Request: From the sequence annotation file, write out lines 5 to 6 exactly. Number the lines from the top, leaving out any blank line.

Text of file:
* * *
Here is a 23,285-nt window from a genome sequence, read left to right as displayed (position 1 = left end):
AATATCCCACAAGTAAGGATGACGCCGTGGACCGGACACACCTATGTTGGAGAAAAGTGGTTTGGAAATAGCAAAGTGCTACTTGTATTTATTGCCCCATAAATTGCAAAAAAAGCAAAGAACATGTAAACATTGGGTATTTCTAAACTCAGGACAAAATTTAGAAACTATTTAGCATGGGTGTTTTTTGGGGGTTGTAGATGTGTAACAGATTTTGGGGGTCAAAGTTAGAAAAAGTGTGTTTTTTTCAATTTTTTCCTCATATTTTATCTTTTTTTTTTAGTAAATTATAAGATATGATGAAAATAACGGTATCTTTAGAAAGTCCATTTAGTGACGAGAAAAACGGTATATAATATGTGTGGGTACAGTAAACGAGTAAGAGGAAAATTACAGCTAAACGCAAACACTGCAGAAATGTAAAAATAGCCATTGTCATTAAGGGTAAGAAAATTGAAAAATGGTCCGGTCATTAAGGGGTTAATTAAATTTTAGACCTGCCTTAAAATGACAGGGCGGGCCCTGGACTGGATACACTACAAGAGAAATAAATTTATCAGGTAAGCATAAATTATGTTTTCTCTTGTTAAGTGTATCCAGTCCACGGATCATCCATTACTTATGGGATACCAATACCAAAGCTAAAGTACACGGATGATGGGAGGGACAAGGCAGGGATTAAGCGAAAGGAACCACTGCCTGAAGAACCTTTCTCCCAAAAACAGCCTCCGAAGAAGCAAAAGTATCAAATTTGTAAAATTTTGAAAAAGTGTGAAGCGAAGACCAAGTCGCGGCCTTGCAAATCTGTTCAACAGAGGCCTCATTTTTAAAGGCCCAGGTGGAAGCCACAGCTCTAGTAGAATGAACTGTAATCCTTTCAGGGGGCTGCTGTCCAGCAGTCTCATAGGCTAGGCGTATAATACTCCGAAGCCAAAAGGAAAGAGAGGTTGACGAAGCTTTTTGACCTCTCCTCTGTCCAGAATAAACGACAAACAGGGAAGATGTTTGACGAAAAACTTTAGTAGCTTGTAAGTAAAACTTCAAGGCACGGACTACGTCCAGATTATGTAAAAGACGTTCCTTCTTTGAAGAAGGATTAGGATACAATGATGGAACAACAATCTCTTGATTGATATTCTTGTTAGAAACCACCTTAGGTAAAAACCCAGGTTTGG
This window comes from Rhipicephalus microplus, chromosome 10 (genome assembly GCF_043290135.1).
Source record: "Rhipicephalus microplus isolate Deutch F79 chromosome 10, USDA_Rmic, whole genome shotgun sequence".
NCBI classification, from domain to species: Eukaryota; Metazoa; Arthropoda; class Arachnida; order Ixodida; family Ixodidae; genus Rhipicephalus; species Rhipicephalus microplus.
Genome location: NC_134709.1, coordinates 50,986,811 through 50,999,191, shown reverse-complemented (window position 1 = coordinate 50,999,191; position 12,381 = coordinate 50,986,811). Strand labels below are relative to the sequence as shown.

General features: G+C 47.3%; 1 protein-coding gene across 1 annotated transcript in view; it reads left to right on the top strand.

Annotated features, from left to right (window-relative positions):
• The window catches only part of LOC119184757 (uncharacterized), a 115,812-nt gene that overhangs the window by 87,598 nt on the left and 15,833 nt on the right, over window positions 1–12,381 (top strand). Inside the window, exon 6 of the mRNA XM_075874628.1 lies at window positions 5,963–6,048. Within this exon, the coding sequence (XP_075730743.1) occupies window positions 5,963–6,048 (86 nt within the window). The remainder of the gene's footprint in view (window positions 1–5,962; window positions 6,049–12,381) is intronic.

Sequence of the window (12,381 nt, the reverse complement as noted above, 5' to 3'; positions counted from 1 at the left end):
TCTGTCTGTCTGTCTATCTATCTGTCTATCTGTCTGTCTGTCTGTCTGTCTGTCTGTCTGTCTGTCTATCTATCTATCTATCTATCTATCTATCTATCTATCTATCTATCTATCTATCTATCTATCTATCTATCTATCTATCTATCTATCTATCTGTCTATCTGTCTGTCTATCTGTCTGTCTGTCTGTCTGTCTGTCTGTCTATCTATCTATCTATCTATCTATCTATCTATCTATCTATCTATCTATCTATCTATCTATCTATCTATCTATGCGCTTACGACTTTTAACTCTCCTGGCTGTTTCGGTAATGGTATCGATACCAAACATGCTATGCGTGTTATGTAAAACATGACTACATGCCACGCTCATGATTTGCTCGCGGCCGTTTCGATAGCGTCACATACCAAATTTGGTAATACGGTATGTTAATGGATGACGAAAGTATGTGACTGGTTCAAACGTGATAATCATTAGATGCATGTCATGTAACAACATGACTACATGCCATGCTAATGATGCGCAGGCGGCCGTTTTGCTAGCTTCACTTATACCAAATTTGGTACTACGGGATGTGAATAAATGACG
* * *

NCBI classification, from domain to species: Eukaryota; Metazoa; Arthropoda; class Arachnida; order Ixodida; family Ixodidae; genus Rhipicephalus; species Rhipicephalus microplus.
Genome location: NC_134709.1, coordinates 50,986,811 through 50,999,191, shown reverse-complemented (window position 1 = coordinate 50,999,191; position 12,381 = coordinate 50,986,811). Strand labels below are relative to the sequence as shown.